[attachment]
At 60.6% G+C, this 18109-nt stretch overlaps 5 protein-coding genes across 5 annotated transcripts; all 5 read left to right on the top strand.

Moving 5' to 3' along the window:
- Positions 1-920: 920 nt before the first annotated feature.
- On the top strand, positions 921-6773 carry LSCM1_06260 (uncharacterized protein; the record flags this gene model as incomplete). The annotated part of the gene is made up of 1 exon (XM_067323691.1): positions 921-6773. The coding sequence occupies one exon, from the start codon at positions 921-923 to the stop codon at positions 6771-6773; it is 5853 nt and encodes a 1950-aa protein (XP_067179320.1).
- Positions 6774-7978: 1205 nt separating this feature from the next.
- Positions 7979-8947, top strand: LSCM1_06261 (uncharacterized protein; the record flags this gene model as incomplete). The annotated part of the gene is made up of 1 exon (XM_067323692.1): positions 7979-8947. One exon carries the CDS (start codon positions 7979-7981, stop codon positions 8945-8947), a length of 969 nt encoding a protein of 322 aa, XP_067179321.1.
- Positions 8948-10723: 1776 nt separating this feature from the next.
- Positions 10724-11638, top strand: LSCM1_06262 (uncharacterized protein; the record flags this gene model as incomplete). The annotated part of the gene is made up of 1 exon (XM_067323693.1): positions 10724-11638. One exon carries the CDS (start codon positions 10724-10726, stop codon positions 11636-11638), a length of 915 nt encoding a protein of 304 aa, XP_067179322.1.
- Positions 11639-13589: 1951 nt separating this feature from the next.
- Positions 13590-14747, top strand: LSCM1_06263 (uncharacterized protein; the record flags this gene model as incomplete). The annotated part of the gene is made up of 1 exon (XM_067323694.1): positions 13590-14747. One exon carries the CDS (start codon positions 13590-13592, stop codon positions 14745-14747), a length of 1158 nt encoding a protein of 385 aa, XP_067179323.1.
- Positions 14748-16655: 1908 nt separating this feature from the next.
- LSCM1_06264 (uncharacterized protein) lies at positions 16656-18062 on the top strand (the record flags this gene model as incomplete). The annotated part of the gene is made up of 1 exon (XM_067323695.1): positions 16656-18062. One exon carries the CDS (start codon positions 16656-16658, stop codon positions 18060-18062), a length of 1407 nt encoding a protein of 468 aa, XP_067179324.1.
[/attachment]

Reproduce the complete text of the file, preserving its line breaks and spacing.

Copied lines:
At 60.6% G+C, this 18109-nt stretch overlaps 5 protein-coding genes across 5 annotated transcripts; all 5 read left to right on the top strand.

Moving 5' to 3' along the window:
- Positions 1-920: 920 nt before the first annotated feature.
- On the top strand, positions 921-6773 carry LSCM1_06260 (uncharacterized protein; the record flags this gene model as incomplete). The annotated part of the gene is made up of 1 exon (XM_067323691.1): positions 921-6773. The coding sequence occupies one exon, from the start codon at positions 921-923 to the stop codon at positions 6771-6773; it is 5853 nt and encodes a 1950-aa protein (XP_067179320.1).
- Positions 6774-7978: 1205 nt separating this feature from the next.
- Positions 7979-8947, top strand: LSCM1_06261 (uncharacterized protein; the record flags this gene model as incomplete). The annotated part of the gene is made up of 1 exon (XM_067323692.1): positions 7979-8947. One exon carries the CDS (start codon positions 7979-7981, stop codon positions 8945-8947), a length of 969 nt encoding a protein of 322 aa, XP_067179321.1.
- Positions 8948-10723: 1776 nt separating this feature from the next.
- Positions 10724-11638, top strand: LSCM1_06262 (uncharacterized protein; the record flags this gene model as incomplete). The annotated part of the gene is made up of 1 exon (XM_067323693.1): positions 10724-11638. One exon carries the CDS (start codon positions 10724-10726, stop codon positions 11636-11638), a length of 915 nt encoding a protein of 304 aa, XP_067179322.1.
- Positions 11639-13589: 1951 nt separating this feature from the next.
- Positions 13590-14747, top strand: LSCM1_06263 (uncharacterized protein; the record flags this gene model as incomplete). The annotated part of the gene is made up of 1 exon (XM_067323694.1): positions 13590-14747. One exon carries the CDS (start codon positions 13590-13592, stop codon positions 14745-14747), a length of 1158 nt encoding a protein of 385 aa, XP_067179323.1.
- Positions 14748-16655: 1908 nt separating this feature from the next.
- LSCM1_06264 (uncharacterized protein) lies at positions 16656-18062 on the top strand (the record flags this gene model as incomplete). The annotated part of the gene is made up of 1 exon (XM_067323695.1): positions 16656-18062. One exon carries the CDS (start codon positions 16656-16658, stop codon positions 18060-18062), a length of 1407 nt encoding a protein of 468 aa, XP_067179324.1.